The week ahead
There isn’t any major central bank event for traders to fret over but there will be plenty of second tier data. Monday is chock-full of PMI reports. “Brexit” discussions will dominate GBPUSD trading as the EU Summit/UK discussions get reviewed. Weak Eurozone data particularly CPI on Thursday, will keep EURUSD on the defensive due to Mario Draghi’s hints of additional stimulus in March. The week will end with Australia closed for Australia Day and US GDP.
The week that was
In the context of other week’s this year, this week was a Sea of Tranquility. There were fireworks but the displays lacked dazzle.
China’s return from a week of Chinese New Year celebrations and their domestic data releases didn’t create any havoc. Japan enjoyed a Nikkei rally of 7.6%. Mario Draghi addressed the EU Parliament and reminded markets that additional stimulus was possible in March. US and Canadian markets were closed.
Tuesday was oil rumour day, at least in Asia and Europe. Reports that Russia and Saudi Arabia would meet to discuss production drove oil currencies and oil prices higher. That news also bolstered risk sentiment and lifted equity indices. New Yorkers didn’t buy the hype. By the New York close, oil prices had retreated and commodity bloc currencies were lower. Sterling was in its own “Brexit” world and earlier gains became losses as the EU summit meeting drew nearer.
Wednesday was a bit of a “risk-off” day in Asia. That sentiment helped drive USDJPY lower and EURUSD higher. European traders saw the world in a different light and reversed the Asia FX moves. Equities and oil rallied. The UK employment report headlines were soft but derived some support from the details. New York traders weren’t overly convinced by either the Asia or Europe moves and were content to let EURUSD and USDJPY consolidate within the recent range. Mexico surprised markets by hiking interest rates 50 bps. WTI rallied on more production cap rumours which lifted the Canadian dollar. The FOMC minutes failed to deliver any surprises but confirmed that the Committee was concerned with global market turbulence.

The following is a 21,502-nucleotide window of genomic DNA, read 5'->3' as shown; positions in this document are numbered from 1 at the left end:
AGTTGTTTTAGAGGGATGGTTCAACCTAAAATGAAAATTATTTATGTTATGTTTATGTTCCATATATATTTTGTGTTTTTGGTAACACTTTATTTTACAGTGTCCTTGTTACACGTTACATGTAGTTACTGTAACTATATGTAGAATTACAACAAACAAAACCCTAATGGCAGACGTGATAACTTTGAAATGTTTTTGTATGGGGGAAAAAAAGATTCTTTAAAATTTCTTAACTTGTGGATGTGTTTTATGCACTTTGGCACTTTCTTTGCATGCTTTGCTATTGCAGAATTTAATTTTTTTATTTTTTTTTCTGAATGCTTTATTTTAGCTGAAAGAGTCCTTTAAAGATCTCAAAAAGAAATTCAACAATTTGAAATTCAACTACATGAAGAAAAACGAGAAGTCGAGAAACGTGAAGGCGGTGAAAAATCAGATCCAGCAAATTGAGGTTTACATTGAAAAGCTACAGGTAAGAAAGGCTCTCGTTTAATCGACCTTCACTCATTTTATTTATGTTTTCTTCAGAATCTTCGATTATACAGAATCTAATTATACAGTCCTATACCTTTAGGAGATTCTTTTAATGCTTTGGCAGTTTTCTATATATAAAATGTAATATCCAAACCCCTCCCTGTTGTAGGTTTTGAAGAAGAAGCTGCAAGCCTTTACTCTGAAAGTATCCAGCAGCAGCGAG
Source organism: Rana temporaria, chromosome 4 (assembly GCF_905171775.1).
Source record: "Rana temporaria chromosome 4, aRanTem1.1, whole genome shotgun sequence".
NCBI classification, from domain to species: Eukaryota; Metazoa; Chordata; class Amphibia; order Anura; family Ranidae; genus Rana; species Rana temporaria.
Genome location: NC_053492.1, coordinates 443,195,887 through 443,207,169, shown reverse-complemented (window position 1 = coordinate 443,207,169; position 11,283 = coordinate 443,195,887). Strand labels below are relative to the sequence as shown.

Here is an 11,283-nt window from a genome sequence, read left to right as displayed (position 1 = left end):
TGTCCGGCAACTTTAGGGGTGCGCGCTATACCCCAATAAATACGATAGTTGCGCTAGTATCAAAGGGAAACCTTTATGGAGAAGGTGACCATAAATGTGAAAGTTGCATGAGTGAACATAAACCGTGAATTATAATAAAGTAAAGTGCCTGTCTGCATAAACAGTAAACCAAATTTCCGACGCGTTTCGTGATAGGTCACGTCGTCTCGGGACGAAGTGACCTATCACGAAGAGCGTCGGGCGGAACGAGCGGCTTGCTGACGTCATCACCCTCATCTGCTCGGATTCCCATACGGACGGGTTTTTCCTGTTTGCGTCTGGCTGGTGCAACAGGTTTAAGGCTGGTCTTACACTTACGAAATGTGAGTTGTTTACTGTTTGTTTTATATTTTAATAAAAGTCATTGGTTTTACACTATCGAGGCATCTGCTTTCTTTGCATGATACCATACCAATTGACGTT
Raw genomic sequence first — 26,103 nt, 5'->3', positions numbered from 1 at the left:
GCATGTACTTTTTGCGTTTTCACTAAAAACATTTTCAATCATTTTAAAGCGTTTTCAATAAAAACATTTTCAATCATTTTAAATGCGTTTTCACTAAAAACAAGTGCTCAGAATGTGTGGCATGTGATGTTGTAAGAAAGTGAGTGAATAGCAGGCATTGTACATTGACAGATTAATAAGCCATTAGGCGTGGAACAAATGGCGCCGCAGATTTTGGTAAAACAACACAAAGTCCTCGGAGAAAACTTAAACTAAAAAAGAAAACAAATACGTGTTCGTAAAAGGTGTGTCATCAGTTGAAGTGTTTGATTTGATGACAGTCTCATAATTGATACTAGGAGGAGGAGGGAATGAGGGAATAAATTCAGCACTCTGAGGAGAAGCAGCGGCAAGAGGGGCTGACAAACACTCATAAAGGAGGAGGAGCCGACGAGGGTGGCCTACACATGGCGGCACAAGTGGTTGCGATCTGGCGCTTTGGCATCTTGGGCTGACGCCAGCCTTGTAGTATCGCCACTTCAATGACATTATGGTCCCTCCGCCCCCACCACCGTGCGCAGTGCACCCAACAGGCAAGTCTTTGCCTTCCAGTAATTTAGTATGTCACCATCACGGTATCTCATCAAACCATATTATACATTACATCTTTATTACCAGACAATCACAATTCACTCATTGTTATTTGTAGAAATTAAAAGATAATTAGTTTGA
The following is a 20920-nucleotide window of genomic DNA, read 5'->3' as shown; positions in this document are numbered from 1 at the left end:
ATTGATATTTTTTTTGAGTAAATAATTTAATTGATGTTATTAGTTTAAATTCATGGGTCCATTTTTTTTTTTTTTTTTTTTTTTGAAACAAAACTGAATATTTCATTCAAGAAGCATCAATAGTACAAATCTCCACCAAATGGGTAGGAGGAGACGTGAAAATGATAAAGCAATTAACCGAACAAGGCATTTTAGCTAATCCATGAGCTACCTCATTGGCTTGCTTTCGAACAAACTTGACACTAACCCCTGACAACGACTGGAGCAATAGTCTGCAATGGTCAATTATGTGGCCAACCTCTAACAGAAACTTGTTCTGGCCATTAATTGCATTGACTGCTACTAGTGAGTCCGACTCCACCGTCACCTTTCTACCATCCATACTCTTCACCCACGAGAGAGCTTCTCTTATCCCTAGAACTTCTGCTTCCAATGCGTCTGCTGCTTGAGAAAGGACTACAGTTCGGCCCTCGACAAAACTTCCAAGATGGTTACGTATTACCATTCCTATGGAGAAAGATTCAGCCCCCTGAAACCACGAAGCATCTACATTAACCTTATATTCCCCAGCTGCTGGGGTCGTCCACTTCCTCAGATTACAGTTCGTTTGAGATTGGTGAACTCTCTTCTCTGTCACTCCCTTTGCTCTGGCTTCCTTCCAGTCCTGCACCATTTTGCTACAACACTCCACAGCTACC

Thursday, Asia markets took a step back. A weak Australian employment report was quickly forgotten and both EURUSD and USDJPY traded sideways. The European session was similar with the EU parliament meeting being the main distraction. GBPUSD got a lift from some comments by EU Commission President Juncker about keeping the UK in the EU. New Yorkers weren’t so laid back. News that Iran wouldn’t participate in any production cap, a report that Saudi Arabia flatly opposed any production caps and data showing a large build in US Crude stocks, crushed WTI prices and helped US equity indices end a three day winning streak.
Friday’s New York session started with no news from the EU/UK discussions which kept GBPUSD on the defensive. EURUSD was trading with an offered tone but well above key support in the 1.1030-60 area. US CPI data provided some support to those expecting a more hawkish sounding FOMC in March.
The week ahead
There isn’t any major central bank event for traders to fret over but there will be plenty of second tier data. Monday is chock-full of PMI reports. “Brexit” discussions will dominate GBPUSD trading as the EU Summit/UK results get reviewed. Weak Eurozone data particularly CPI on Thursday, will keep EURUSD on the defensive due to Mario Draghi’s hints of additional stimulus in March. The week will end with Australia closed for Australia Day and US GDP.
– Edited by Clare MacCarthy